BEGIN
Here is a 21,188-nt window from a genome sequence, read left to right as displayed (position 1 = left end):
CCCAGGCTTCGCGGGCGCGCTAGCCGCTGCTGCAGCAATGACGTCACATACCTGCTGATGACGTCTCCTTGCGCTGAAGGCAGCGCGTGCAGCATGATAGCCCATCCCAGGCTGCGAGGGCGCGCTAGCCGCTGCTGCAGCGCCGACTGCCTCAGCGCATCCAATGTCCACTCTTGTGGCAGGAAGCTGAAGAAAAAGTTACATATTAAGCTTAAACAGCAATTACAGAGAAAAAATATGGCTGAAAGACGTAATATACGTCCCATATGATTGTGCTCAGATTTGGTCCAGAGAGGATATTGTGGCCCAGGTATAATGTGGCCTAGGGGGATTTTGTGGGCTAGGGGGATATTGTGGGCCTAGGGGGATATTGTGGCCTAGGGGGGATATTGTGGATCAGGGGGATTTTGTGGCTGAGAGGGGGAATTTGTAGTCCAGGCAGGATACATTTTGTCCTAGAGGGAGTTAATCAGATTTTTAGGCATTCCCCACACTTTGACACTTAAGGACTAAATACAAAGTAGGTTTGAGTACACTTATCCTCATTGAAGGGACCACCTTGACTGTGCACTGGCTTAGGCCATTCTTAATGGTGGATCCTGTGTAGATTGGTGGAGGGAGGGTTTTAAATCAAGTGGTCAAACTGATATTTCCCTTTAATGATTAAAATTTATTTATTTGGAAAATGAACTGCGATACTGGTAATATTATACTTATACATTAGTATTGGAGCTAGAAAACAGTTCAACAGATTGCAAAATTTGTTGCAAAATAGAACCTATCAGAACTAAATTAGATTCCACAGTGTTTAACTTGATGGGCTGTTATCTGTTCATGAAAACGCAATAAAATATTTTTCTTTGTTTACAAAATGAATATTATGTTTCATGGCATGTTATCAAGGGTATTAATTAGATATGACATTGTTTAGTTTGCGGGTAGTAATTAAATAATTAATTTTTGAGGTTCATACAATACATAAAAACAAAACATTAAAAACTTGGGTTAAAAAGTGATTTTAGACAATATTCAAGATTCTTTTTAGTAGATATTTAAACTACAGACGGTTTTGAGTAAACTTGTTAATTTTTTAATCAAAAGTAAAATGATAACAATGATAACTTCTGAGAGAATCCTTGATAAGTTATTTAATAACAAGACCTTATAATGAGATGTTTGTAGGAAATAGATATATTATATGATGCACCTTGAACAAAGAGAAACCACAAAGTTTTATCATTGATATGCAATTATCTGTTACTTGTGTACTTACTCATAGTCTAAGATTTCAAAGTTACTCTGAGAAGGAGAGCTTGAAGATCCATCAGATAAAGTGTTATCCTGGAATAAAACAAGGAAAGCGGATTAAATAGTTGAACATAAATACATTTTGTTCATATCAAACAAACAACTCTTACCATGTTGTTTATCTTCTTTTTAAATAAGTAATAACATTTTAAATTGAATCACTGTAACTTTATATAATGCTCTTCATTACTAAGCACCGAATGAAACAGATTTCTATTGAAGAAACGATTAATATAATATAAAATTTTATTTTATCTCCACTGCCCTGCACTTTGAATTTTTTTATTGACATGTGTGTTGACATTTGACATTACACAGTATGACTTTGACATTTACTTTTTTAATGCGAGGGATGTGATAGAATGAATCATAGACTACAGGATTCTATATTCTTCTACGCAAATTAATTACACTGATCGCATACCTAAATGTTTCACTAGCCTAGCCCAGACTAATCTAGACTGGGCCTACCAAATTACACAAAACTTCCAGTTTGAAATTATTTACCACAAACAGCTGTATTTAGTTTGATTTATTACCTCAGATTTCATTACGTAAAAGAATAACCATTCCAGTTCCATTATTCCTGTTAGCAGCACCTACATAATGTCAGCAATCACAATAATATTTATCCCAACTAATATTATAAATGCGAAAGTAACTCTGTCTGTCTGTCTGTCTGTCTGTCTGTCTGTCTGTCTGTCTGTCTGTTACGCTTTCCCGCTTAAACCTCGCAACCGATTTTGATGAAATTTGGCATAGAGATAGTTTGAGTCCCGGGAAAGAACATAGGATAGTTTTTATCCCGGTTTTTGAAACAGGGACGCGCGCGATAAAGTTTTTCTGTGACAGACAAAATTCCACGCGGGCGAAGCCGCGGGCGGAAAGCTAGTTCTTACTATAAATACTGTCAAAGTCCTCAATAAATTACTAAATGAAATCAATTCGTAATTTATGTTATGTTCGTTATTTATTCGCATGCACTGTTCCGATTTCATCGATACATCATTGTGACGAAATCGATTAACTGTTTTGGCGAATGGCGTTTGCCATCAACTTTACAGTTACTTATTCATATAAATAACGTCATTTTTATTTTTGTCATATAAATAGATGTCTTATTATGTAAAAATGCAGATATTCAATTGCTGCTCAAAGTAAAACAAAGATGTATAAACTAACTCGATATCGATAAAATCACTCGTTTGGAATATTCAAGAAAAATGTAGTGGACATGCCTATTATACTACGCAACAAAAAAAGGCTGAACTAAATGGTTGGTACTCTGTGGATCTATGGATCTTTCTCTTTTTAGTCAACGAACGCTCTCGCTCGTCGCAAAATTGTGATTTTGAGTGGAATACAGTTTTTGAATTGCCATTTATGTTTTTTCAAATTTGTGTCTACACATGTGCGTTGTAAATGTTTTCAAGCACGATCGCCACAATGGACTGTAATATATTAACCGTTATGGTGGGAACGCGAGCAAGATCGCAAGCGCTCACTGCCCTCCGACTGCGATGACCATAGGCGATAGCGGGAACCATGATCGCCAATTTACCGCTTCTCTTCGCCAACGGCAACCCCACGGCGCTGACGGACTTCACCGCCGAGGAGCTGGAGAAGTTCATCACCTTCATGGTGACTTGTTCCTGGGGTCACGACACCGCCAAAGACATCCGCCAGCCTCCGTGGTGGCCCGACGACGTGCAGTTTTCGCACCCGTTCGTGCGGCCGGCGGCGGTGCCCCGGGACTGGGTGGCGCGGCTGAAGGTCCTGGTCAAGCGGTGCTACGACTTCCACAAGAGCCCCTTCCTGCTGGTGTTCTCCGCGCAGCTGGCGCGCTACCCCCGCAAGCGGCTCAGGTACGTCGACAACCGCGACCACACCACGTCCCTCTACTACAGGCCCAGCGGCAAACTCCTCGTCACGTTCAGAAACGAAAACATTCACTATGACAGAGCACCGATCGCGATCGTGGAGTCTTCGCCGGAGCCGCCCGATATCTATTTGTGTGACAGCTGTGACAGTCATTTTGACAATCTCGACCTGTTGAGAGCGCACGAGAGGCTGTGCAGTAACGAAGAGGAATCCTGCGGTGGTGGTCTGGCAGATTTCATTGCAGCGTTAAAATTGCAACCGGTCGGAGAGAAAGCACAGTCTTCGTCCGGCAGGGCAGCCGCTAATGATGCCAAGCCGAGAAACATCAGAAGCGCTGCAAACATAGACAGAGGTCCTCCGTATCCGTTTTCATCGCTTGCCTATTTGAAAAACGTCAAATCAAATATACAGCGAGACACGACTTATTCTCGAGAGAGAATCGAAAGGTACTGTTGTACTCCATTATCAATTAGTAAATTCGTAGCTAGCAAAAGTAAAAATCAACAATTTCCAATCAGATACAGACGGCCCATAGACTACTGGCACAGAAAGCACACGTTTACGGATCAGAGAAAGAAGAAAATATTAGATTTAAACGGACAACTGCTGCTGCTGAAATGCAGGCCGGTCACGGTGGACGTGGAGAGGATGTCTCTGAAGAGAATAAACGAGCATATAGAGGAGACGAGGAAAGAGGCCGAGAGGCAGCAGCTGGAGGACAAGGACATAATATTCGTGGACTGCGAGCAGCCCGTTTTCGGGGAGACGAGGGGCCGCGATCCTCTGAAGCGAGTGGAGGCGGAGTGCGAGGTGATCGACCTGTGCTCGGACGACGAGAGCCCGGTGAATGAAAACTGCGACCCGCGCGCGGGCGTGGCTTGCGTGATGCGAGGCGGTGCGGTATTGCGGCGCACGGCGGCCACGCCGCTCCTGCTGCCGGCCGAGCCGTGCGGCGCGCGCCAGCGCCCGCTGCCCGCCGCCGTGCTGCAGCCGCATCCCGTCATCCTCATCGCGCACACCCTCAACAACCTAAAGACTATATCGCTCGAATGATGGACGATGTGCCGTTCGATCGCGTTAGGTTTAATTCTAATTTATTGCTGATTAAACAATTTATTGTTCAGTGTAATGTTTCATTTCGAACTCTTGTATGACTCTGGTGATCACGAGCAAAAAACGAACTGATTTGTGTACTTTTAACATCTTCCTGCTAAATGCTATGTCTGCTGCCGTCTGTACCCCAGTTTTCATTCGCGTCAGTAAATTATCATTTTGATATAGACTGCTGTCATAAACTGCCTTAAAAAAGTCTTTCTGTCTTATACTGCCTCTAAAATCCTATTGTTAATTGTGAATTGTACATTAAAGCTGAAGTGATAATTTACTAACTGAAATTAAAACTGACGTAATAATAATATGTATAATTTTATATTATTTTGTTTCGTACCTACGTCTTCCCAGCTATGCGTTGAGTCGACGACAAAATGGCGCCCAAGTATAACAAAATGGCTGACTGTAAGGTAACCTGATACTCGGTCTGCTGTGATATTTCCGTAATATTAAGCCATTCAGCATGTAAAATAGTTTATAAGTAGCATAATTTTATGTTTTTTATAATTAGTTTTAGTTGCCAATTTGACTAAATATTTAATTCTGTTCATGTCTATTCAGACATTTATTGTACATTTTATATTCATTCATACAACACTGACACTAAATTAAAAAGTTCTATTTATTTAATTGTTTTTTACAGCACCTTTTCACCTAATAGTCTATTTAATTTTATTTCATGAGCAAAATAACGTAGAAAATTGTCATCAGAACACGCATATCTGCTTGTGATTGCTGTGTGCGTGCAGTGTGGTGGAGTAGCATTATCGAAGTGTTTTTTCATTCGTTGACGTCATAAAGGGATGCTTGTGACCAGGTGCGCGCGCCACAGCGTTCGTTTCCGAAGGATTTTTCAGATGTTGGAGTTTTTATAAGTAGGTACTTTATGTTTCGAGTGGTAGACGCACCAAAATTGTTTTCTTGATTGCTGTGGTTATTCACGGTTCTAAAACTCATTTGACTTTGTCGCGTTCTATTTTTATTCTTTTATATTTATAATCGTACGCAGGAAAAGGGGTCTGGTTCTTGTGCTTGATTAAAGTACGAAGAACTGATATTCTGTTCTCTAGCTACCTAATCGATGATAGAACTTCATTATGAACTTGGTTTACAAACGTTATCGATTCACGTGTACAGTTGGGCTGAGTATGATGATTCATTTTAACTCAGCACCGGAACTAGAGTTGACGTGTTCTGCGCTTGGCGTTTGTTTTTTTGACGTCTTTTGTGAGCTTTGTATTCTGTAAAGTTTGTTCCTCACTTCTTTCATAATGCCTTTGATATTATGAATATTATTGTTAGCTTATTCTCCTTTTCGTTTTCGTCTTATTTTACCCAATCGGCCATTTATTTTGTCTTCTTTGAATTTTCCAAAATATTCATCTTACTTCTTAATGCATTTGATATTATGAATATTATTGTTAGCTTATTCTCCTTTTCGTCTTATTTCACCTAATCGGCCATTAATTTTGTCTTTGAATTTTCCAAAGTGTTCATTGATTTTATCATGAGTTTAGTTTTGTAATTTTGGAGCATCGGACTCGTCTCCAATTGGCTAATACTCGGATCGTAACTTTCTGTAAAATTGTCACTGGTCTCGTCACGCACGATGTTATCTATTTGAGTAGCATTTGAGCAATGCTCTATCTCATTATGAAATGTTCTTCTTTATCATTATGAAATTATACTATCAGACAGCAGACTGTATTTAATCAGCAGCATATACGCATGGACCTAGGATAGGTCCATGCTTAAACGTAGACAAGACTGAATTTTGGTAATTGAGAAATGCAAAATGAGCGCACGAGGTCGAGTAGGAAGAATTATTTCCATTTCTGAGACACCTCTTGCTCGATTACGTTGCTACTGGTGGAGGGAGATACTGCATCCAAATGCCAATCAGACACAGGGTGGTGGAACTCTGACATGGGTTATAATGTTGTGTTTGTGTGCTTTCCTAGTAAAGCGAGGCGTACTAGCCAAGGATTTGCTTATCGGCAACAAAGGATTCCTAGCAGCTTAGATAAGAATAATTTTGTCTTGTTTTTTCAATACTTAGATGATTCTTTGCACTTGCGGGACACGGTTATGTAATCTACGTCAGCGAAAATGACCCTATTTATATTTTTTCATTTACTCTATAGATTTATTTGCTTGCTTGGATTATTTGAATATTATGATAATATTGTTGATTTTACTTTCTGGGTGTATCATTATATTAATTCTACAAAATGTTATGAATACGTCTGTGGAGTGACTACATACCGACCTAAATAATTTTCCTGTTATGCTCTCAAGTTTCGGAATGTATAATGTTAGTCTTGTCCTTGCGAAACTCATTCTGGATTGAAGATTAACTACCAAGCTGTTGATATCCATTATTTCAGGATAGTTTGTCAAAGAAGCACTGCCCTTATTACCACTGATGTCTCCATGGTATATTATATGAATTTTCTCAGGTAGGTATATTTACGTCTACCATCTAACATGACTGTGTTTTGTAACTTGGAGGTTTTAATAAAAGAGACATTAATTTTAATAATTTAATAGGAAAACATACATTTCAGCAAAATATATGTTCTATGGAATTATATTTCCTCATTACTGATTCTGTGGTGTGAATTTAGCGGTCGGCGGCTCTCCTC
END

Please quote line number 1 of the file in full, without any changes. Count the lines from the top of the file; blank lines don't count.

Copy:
Here is a 21,188-nt window from a genome sequence, read left to right as displayed (position 1 = left end):